But he had periods of sobriety, including in his 40s when he was working on his fourth symphony. Nonetheless, he was broke and in fear for his life. A smoker as well as a drinker, he’d had a cancerous tumour removed from his throat in Berlin in 1908, after which he became obsessed with the thought of it returning. As such, as Alex Ross writes in The Rest Is Noise, “The narrative of the fourth is circular rather than linear; it keeps revisiting the same unresolved conflicts.” The atmosphere it creates is intense and it plays blackly funny musical jokes – threatening in its third movement to burst into the ecstasy of the famous prelude from Wagner’s opera Tristan Und Isolde before gliding back into its own claustrophobic fog. At a time when Jung and Freud’s work was causing ripples across Europe, Sibelius called it his “psychological symphony” and, later in life, he simply quoted Swedish writer August Strindberg when asked about it: “One feels pity for human beings.”

I can pinpoint the exact moment – to the hour – when the penny dropped for me on classical music and it happened after doing a job for this site. In April 2014, I travelled to Billy Childish’s house in Kent to gather enough material for tQ to run three pieces on the great artist throughout Easter Monday – a ‘Billy Holiday’, as we called it. Childish told me that, in protest at how available music had become, or perhaps because it was just a fun thing to do, he’d made a bunch of toy wooden boats and sent them out to sea with copies of his new 7" acting as rudders. He said there was a pinhole camera video he’d made of the launch and I should watch it when I got home.

The music Billy used to soundtrack his silent film was the exact recording of Sibelius’s fourth symphony discussed here and I only know that because I Shazamed my computer speakers. And that was it, literally. The opening made me think of Sunn O)))’s terrific Monoliths & Dimensions album from 2009, a gate opened and I felt this overpowering need to hear more classical music and know more about it.

I understand now that falling in love with classical music in 2014 was connected to other things going on in my life. For almost a decade before that, I’d run a pop music newspaper called The Stool Pigeon, sharing an office with tQ for much of that time. We closed ourselves down in February 2013 and it had a predictable effect on me. Suddenly not having to know about the fortunes of every smacky indie band in East London and beyond was freeing, but it also left a void. And I didn’t realise how deeply entrenched nearly all aspects of my life had become with what I did for work. To other people, and also myself, I was the bloke who did The Stool Pigeon with his mental designer mate Mickey. And if I now wasn’t that guy…

For all the silly jokes, lewd comics and tosh we printed in The Stool Pigeon, it offered an intellectual challenge that I instantly missed. I think I looked to classical music because it was something completely new to me and to help find a kind of gravitas again. Throughout summer 2014, I’d skin up in Hyde Park, buy a £5 ticket for the Proms, head up to the gallery to lie on the floor and space out to alien sounds. I began furiously buying £1 records in charity shops and chasing leads on the liner notes for other stuff to investigate. On YouTube, I listened to Neville Marriner’s Academy of St Martin in the Fields playing Bach’s Art Of The Fugue and had something resembling a psychedelic experience. I realised I didn’t hate Vivaldi’s Four Seasons.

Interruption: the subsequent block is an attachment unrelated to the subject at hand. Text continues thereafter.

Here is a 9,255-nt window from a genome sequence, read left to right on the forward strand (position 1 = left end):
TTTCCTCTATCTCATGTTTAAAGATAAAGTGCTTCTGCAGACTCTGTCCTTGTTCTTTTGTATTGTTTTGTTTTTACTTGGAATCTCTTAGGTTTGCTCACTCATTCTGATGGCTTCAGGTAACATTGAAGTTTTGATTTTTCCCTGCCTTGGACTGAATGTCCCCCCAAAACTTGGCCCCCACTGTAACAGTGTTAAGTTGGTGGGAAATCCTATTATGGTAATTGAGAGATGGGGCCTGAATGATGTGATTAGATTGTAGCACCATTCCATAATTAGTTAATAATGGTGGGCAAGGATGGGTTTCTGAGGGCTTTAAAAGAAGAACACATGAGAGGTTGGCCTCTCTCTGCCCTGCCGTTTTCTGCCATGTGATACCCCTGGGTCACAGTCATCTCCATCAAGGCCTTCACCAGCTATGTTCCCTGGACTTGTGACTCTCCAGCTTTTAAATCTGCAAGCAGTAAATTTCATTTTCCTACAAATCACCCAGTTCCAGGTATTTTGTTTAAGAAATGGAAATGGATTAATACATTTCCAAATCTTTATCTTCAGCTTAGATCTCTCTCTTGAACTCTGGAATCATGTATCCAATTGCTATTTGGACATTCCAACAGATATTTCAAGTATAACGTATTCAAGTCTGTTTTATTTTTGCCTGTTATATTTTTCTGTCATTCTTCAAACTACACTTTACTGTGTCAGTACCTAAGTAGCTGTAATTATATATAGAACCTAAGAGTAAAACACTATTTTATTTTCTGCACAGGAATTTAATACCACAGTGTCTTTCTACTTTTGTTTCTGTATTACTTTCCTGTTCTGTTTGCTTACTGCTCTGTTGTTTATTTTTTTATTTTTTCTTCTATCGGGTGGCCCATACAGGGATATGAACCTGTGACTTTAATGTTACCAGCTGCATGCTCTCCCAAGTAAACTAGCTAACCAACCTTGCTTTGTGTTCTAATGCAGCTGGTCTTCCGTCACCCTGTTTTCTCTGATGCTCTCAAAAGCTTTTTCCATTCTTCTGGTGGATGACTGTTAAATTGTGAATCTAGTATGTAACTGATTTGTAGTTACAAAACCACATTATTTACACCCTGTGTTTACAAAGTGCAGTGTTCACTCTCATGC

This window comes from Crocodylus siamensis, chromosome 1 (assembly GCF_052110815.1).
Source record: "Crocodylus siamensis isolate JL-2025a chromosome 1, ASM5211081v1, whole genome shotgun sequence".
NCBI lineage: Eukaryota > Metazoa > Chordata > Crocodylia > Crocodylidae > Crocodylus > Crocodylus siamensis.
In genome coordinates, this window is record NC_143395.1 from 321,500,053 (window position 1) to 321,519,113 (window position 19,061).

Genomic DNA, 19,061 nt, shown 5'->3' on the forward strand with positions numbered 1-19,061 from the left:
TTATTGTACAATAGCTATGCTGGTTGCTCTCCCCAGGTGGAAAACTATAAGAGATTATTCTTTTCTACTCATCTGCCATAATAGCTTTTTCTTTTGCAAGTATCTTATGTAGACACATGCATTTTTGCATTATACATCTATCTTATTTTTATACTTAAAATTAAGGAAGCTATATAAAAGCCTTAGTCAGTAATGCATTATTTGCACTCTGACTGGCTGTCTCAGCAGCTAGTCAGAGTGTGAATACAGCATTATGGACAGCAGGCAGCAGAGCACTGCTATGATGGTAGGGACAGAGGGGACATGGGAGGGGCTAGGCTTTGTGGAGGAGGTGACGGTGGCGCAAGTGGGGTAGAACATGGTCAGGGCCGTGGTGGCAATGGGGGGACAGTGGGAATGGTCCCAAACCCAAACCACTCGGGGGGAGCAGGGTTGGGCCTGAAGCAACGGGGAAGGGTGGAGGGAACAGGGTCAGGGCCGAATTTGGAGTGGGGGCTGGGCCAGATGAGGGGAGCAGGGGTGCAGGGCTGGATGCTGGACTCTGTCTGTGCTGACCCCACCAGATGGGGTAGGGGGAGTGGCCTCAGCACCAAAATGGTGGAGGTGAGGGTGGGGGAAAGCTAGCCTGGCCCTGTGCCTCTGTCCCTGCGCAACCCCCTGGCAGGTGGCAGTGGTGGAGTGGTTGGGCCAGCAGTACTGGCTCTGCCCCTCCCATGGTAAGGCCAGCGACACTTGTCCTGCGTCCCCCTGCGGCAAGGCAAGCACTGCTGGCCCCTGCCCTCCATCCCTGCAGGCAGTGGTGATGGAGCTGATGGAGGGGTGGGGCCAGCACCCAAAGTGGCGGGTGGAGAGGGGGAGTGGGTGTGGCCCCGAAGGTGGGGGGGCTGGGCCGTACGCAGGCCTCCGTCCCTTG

Karajan’s 1965 album of Sibelius’s fourth symphony (he recorded it on two other occasions in 1953 and 1976) is not a rare or expensive record, and of course you don’t have to find it on vinyl to hear it. I’d listened to it countless times online before eventually spying a copy in the Oxfam in Putney, south-west London, and I’ve found others since. I give them to friends as presents – just like Bowie used to hand out copies of Austrian soprano Gundula Janowitz singing Richard Strauss’s Four Last Songs, also played the Berlin Philharmonic and conducted by Karajan, coincidentally – and I still listen to it regularly, in awe of how relevant it manages to sound today. And I mean right now – in 2017, with all that’s going on.

There’s some irony to that; of Sibelius’s many insecurities, one that was he would be laughed out of history for not embracing the atonal musical language of modernism and aping contemporaries like Schoenberg and Stravinsky. Like so many others who were given flak for being behind the times – from Bach to Brahms to Rachmaninov – he was right to stand his ground, and he’s now considered to be much more of a progressive than he was given credit for in his lifetime. I get that – to my ears, so much of Sibelius’s music has a universal honesty that prevents it from feeling nailed down, and I’ll forever thank him for starting me off on a journey that we’ll continue next month with a tale of syphilis, demonic leanness in music and a terrifying documentary about a vicious French serial killer.